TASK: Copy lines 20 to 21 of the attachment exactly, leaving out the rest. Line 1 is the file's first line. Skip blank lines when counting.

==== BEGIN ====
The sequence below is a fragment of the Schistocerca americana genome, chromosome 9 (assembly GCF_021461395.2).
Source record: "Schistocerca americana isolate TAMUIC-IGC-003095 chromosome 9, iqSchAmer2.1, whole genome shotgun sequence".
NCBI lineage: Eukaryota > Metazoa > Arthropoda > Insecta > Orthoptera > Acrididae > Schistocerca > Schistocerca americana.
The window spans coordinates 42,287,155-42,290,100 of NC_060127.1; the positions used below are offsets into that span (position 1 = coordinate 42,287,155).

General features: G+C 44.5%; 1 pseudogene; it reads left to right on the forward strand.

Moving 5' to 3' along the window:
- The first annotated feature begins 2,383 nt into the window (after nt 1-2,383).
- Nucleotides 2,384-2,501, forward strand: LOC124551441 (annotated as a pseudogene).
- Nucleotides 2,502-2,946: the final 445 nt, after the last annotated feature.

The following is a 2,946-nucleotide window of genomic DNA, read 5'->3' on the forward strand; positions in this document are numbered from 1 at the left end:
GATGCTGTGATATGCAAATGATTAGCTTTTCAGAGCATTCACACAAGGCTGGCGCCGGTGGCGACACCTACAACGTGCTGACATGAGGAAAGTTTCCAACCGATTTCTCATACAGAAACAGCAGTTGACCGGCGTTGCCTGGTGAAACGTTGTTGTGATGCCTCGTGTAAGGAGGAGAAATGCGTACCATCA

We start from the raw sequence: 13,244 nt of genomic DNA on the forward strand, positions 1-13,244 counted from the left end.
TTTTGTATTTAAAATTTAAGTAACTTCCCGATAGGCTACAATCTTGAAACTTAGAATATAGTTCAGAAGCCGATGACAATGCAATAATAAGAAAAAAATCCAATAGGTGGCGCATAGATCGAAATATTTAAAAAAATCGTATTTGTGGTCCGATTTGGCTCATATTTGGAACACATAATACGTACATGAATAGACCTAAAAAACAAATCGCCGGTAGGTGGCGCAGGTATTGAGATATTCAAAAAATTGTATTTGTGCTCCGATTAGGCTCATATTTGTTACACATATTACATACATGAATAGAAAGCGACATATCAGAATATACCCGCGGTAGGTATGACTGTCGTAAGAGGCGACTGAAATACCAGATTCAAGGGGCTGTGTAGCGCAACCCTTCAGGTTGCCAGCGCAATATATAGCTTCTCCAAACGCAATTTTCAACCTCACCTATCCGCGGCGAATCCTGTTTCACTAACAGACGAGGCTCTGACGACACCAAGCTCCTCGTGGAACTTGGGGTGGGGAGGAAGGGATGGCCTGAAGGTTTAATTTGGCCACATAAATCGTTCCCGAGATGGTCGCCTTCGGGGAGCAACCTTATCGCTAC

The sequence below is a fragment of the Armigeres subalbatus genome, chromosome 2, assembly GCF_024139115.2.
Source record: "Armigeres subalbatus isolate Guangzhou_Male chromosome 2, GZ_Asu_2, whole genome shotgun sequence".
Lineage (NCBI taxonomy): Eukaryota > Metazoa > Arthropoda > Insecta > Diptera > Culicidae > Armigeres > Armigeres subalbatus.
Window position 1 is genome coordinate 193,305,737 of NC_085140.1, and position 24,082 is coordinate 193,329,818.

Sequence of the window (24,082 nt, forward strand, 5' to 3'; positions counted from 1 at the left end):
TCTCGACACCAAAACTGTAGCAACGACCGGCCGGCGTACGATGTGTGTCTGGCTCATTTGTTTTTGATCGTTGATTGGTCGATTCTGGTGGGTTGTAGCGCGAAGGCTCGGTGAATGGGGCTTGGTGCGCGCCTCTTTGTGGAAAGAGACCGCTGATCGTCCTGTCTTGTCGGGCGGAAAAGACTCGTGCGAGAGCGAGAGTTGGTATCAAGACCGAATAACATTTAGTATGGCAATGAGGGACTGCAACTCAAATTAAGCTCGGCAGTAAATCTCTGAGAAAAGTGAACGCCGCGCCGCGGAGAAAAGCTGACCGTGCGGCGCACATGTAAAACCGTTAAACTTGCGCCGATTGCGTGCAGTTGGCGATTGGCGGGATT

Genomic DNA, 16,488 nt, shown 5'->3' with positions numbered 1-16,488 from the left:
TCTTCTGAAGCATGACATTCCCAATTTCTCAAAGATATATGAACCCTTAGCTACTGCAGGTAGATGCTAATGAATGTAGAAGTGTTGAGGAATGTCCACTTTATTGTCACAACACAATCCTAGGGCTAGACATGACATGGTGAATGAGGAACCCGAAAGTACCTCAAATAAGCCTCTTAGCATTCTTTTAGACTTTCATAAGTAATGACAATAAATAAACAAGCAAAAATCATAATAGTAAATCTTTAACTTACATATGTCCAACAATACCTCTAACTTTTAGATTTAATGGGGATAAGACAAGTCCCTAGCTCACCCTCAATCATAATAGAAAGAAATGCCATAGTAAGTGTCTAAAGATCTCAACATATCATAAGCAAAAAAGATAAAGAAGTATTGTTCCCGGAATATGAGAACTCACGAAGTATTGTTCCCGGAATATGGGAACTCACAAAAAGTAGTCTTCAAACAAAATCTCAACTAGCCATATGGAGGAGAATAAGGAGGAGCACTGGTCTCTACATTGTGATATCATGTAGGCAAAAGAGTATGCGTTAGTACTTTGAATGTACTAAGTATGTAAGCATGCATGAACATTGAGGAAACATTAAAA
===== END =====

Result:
Genomic DNA, 16,488 nt, shown 5'->3' with positions numbered 1-16,488 from the left:
TCTTCTGAAGCATGACATTCCCAATTTCTCAAAGATATATGAACCCTTAGCTACTGCAGGTAGATGCTAATGAATGTAGAAGTGTTGAGGAATGTCCACTTTATTGTCACAACACAATCCTAGGGCTAGACATGACATGGTGAATGAGGAACCCGAAAGTACCTCAAATAAGCCTCTTAGCATTCTTTTAGACTTTCATAAGTAATGACAATAAATAAACAAGCAAAAATCATAATAGTAAATCTTTAACTTACATATGTCCAACAATACCTCTAACTTTTAGATTTAATGGGGATAAGACAAGTCCCTAGCTCACCCTCAATCATAATAGAAAGAAATGCCATAGTAAGTGTCTAAAGATCTCAACATATCATAAGCAAAAAAGATAAAGAAGTATTGTTCCCGGAATATGAGAACTCACGAAGTATTGTTCCCGGAATATGGGAACTCACAAAAAGTAGTCTTCAAACAAAATCTCAACTAGCCATATGGAGGAGAATAAGGAGGAGCACTGGTCTCTACATTGTGATATCATGTAGGCAAAAGAGTATGCGTTAGTACTTTGAATGTACTAAGTATGTAAGCATGCATGAACATTGAGGAAACATTAAAA